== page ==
Ugandan troops will start leaving South Sudan by the end of this week, according to the head of the Ugandan force in the country.
This was a key rebel demand during drawn-out talks which led to a peace deal in August. All foreign forces were meant to have left by 10 October.
Meanwhile, a rebel leader has told the BBC the deal is unlikely to work and said he may take up arms again.
Tens of thousands of people have died since the civil war began in 2013.
Uganda’s defence chief Gen Katumba Wamala told the press that all soldiers should be out by 1 November.
Minister of State for Foreign Affairs Henry Okello Oryem added in a statement that Uganda’s intervention “helped to stop what was likely to be the worst genocide in the region”.
Uganda has not revealed how many troops it has in South Sudan, where they are supporting the government.
But they are stationed in three bases: The international airport in Juba; in Nesitu just south of the capital and at their biggest base in the town of Bor, which is hosting some 3,500 soldiers.
The BBC’s Catherine Byaruhanga in Uganda says that a neutral regional force is meant to step in once Uganda withdraws but it is not clear when that will happen.
Senior rebel leader Gen Johnson Oloni said he might resume fighting because of President Salva Kiir’s recent decree creating 18 new states.
He called the plan a “naked power-grab”, the BBC’s Tim Franks reports from South Sudan.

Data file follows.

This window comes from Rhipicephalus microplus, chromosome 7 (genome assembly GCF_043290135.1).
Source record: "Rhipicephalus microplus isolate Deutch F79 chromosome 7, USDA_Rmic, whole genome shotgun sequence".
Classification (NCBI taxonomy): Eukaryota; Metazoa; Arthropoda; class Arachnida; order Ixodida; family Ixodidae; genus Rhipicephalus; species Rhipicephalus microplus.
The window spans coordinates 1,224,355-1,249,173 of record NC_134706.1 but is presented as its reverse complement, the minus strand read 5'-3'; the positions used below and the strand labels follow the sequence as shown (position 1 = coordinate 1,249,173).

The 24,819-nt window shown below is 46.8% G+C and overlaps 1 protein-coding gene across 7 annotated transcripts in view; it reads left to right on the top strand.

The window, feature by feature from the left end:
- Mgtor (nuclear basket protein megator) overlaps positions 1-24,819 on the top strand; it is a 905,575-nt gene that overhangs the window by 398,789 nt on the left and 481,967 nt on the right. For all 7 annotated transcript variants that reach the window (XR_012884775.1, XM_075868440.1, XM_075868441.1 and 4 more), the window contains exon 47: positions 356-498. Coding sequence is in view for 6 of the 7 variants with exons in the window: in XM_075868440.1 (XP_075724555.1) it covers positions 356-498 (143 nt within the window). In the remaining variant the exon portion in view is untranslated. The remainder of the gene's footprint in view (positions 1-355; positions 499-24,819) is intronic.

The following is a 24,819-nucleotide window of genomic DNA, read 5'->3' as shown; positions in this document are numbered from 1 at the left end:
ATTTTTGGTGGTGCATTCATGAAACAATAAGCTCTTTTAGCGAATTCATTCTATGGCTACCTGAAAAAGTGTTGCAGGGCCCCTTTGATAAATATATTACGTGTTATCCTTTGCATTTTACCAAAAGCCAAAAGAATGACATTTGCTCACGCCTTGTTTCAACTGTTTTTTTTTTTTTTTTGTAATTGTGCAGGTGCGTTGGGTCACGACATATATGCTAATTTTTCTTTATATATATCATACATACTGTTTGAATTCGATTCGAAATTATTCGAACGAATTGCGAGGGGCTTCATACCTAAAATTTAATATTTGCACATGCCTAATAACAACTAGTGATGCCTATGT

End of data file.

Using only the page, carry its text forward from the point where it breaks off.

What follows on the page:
He also said the government was undermining the deal with attacks on civilians.
The rebel leader said land appropriations had pushed his ethnic group to use force in the past and they could do so again.
Gen Johnson is head of the Shilluk militia, which has been accused by the UN children’s agency Unicef of abducting hundreds of boys and forcing them to become child soldiers.
The US had proposed that he should be subject to a travel ban and assets freeze, along with an army chief, but this was blocked by Russia and Angola at the UN Security Council.
South Sudan gained independence from neighbouring Sudan four years ago making it the world’s youngest country.
Two years later, in December 2013, a conflict erupted after President Salva Kiir accused Riek Machar, his sacked deputy, of plotting a coup.
Mr Machar denied the allegation, but then formed a rebel army.
Much of the fighting has been carried out along ethnic lines, between Mr Machar’s Nuer group and Mr Kiir’s Dinka, the two dominant ethnic groups in South Sudan.